"Buenos dias", "buenas noches" -- this was the first words in a foreign language I heard in my life, as a three-year old boy growing up in developing post-war Western Germany, where the first gastarbeiters had arrived from Spain. Fascinated by the strange sounds, I tried to get to know some more languages, the only opportunity being TV courses of English and French -- there was no foreign language education for pre-teen school children in Germany yet in those days. Read more
To find some answers Tim Machan explores the language's present and past, and looks ahead to its futures among the one and a half billion people who speak it. His search is fascinating and important, for definitions of English have influenced education and law in many countries and helped shape the identities of those who live in them.
This volume provides a new perspective on the evolution of the special language of medicine, based on the electronic corpus of Early Modern English Medical Texts, containing over two million words of medical writing from 1500 to 1700.
Reconstructive Description of Eighteenth-century Xinka Grammar
This dissertation presents a comprehensive description of Xinka based on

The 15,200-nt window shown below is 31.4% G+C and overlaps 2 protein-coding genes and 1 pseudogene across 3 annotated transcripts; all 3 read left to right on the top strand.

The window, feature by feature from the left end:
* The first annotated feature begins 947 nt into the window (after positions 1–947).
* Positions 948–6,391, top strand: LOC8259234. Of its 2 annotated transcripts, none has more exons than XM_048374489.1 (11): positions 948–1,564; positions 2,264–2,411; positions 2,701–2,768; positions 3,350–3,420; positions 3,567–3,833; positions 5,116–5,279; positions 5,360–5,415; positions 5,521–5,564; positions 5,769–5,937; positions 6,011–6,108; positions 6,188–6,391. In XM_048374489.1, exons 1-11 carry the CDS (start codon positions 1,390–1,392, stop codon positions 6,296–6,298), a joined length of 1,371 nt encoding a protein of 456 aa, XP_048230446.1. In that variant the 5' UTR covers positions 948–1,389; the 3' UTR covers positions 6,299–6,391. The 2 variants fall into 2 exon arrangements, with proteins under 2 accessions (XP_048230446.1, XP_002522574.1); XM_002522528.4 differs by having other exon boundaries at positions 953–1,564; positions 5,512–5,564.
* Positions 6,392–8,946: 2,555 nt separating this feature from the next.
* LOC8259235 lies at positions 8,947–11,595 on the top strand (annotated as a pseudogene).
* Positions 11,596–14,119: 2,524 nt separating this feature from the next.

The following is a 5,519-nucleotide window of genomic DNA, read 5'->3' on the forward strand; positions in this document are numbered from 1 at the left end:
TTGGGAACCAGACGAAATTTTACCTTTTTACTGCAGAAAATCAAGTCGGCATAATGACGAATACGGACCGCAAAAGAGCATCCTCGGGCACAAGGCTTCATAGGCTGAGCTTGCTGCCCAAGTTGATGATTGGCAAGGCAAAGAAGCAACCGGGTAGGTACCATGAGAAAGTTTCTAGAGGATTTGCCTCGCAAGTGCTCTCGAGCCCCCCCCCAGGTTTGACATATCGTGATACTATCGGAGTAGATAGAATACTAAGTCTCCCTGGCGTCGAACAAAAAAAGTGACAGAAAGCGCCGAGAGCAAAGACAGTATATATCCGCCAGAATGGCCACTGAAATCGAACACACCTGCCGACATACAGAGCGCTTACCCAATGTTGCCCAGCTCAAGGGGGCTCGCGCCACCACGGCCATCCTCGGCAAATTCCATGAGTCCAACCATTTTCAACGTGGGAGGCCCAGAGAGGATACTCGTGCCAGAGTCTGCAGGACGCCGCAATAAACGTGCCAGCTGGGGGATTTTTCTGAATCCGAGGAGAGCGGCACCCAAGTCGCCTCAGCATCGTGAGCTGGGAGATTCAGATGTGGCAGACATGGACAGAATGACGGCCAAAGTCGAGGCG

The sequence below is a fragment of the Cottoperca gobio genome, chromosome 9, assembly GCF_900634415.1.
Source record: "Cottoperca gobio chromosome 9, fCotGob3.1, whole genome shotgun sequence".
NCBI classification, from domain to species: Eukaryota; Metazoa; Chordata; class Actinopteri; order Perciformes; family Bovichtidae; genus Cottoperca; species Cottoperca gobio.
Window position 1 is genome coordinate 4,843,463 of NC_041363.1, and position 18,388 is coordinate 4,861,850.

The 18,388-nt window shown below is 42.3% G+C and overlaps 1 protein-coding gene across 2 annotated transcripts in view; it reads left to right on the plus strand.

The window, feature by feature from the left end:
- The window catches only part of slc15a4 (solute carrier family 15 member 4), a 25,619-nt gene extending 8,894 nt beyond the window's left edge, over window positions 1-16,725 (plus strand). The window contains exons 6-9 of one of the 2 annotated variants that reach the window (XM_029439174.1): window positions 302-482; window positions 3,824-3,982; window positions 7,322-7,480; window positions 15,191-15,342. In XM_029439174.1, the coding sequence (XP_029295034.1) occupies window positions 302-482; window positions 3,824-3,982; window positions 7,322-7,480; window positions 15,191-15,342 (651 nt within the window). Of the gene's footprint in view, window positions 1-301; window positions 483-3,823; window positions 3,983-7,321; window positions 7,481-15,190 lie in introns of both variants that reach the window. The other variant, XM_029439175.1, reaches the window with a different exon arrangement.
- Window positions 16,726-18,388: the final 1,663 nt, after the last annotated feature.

the missionary grammar Arte de la lengua szinca that was written by the
priest Manuel Maldonado de Matos around 1773. Xinka is an isolate family of
today mostly extinct, closely related languages in southeastern Guatemala.
The Arte de la lengua szinca is the earliest source on Xinka grammar that is
otherwise not well documented or described. The analysis of the late colonial
grammar draws on comparative data, including (a) primary data that were
documented by the author with the last Xinka-speakers in Guazacapán,
Santa Rosa, Guatemala between 2000-03, and (b) further secondary linguistic
data of Xinkan languages from the towns of Guazacapán, Chiquimulilla,
Yupiltepeque, Jumaytepeque, Sinacantán and Jutiapa. The text addresses
the methodological implications of describing colonial Xinka grammar based
on such a heterogeneous corpus of diachronic and regionally diverse data.
Besides the linguistic description, the dissertation contains information about
the cultural context of the language as well as about the colonial document
and the corpus of linguistic data. The appendix includes a concordance of the
linguistic data from the colonial grammar and a dictionary of the lexical